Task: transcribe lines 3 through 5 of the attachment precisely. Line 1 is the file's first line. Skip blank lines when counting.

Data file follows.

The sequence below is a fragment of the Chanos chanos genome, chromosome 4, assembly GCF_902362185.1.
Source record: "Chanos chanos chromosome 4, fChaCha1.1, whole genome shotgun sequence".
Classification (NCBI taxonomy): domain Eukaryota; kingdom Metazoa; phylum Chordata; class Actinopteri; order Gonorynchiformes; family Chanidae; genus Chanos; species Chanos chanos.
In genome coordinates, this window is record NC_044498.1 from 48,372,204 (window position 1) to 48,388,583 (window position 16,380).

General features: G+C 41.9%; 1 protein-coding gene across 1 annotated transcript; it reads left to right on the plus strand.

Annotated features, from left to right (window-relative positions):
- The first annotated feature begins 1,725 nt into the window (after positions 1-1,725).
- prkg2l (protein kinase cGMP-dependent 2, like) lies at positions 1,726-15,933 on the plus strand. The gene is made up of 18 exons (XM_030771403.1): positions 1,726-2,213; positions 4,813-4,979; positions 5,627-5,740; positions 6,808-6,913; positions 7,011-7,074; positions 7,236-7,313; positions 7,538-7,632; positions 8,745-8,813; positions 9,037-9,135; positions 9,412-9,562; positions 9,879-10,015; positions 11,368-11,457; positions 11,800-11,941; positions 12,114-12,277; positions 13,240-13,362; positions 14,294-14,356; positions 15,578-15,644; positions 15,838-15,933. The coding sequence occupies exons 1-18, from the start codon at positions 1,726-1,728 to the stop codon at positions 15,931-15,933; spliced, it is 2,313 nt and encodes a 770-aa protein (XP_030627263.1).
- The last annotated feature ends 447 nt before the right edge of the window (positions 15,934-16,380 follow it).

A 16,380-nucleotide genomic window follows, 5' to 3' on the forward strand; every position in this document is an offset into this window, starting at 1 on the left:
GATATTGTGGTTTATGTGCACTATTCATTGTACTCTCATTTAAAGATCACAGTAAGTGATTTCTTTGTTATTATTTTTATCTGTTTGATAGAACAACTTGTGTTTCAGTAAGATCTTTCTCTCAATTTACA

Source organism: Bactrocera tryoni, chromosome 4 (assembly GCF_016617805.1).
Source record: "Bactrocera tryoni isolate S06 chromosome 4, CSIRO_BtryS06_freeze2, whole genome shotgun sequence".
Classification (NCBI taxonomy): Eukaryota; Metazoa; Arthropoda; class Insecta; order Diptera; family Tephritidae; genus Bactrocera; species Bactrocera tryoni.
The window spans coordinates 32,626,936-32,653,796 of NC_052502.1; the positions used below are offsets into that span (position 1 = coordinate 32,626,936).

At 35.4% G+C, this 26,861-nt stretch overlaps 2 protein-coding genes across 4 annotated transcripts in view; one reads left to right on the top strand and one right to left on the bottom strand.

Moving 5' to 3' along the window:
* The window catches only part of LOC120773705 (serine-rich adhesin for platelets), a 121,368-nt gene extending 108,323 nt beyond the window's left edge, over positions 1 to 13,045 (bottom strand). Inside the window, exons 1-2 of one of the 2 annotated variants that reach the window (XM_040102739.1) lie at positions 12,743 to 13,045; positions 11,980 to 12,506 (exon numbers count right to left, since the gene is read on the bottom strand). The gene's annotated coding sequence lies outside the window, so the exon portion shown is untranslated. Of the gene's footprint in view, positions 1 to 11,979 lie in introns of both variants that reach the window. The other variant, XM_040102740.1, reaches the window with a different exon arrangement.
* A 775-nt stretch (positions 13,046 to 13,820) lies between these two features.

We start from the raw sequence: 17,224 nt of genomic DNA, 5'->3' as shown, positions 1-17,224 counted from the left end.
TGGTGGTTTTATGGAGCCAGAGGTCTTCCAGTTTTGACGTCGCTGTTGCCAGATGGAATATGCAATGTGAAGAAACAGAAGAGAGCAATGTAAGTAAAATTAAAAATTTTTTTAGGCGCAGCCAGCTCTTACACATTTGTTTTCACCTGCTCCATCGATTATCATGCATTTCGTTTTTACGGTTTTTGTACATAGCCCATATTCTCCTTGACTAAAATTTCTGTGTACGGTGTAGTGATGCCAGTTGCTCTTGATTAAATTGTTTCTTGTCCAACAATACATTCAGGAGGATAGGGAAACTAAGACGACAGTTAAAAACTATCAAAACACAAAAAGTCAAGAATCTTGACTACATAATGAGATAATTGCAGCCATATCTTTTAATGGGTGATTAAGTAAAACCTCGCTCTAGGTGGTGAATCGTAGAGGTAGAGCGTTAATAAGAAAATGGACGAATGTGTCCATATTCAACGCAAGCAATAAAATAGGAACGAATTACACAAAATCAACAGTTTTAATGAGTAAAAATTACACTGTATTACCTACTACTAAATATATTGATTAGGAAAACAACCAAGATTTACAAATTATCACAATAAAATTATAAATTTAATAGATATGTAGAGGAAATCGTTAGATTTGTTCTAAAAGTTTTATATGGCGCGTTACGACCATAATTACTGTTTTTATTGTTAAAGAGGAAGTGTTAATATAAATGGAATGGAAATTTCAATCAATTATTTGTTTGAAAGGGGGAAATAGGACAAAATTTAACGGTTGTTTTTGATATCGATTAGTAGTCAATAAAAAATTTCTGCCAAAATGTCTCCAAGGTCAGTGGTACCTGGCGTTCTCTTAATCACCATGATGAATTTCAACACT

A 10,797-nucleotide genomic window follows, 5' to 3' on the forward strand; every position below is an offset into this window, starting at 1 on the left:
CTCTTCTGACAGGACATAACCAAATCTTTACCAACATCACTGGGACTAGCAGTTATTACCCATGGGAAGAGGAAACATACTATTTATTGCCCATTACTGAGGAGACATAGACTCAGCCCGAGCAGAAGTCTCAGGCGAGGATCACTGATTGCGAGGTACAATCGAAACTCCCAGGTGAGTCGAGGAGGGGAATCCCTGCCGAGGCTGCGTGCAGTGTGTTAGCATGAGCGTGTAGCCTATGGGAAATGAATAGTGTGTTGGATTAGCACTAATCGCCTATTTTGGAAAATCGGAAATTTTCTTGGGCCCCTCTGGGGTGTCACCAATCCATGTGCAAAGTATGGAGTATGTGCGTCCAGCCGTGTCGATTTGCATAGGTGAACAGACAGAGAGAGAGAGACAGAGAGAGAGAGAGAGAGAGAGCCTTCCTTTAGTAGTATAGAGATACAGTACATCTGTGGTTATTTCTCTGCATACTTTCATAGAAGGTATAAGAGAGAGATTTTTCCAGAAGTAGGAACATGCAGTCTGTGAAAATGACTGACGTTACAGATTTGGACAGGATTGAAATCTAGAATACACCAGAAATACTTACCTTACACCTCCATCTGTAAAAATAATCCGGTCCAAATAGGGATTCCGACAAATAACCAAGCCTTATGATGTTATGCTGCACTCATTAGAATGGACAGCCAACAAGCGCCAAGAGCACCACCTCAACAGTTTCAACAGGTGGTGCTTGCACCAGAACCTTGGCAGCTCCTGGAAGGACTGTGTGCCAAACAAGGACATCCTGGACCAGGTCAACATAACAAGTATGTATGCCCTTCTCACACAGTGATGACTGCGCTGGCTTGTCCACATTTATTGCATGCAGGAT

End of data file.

Classification (NCBI taxonomy): domain Eukaryota; kingdom Metazoa; phylum Chordata; class Actinopteri; order Gonorynchiformes; family Chanidae; genus Chanos; species Chanos chanos.
In genome coordinates, this window is record NC_044498.1 from 48,372,204 (window position 1) to 48,388,583 (window position 16,380).

General features: G+C 41.9%; 1 protein-coding gene across 1 annotated transcript; it reads left to right on the plus strand.